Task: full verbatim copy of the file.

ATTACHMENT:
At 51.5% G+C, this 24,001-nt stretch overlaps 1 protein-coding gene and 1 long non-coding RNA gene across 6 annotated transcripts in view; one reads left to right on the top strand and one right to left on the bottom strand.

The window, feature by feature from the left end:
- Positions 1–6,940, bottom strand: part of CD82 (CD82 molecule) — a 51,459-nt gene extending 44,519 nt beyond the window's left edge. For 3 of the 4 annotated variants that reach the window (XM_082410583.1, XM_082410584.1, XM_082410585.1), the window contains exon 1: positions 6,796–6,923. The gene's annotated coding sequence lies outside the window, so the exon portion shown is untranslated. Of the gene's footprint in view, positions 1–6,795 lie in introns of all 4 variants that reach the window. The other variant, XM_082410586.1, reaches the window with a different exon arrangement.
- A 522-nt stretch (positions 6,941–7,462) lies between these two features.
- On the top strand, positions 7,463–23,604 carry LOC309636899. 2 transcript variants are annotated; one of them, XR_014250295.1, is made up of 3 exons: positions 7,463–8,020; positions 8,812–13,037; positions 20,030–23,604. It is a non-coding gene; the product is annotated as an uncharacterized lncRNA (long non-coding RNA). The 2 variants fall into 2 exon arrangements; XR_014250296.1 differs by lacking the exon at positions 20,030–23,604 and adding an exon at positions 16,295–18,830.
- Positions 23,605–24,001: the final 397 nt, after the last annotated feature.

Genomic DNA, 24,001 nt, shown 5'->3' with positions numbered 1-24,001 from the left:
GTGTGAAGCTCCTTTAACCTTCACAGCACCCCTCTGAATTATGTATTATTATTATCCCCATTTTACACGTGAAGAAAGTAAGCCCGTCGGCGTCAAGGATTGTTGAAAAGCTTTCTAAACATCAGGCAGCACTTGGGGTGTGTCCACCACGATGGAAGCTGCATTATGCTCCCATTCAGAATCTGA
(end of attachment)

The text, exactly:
At 51.5% G+C, this 24,001-nt stretch overlaps 1 protein-coding gene and 1 long non-coding RNA gene across 6 annotated transcripts in view; one reads left to right on the top strand and one right to left on the bottom strand.

The window, feature by feature from the left end:
- Positions 1–6,940, bottom strand: part of CD82 (CD82 molecule) — a 51,459-nt gene extending 44,519 nt beyond the window's left edge. For 3 of the 4 annotated variants that reach the window (XM_082410583.1, XM_082410584.1, XM_082410585.1), the window contains exon 1: positions 6,796–6,923. The gene's annotated coding sequence lies outside the window, so the exon portion shown is untranslated. Of the gene's footprint in view, positions 1–6,795 lie in introns of all 4 variants that reach the window. The other variant, XM_082410586.1, reaches the window with a different exon arrangement.
- A 522-nt stretch (positions 6,941–7,462) lies between these two features.
- On the top strand, positions 7,463–23,604 carry LOC309636899. 2 transcript variants are annotated; one of them, XR_014250295.1, is made up of 3 exons: positions 7,463–8,020; positions 8,812–13,037; positions 20,030–23,604. It is a non-coding gene; the product is annotated as an uncharacterized lncRNA (long non-coding RNA). The 2 variants fall into 2 exon arrangements; XR_014250296.1 differs by lacking the exon at positions 20,030–23,604 and adding an exon at positions 16,295–18,830.
- Positions 23,605–24,001: the final 397 nt, after the last annotated feature.

Genomic DNA, 24,001 nt, shown 5'->3' with positions numbered 1-24,001 from the left:
GTGTGAAGCTCCTTTAACCTTCACAGCACCCCTCTGAATTATGTATTATTATTATCCCCATTTTACACGTGAAGAAAGTAAGCCCGTCGGCGTCAAGGATTGTTGAAAAGCTTTCTAAACATCAGGCAGCACTTGGGGTGTGTCCACCACGATGGAAGCTGCATTATGCTCCCATTCAGAATCTGA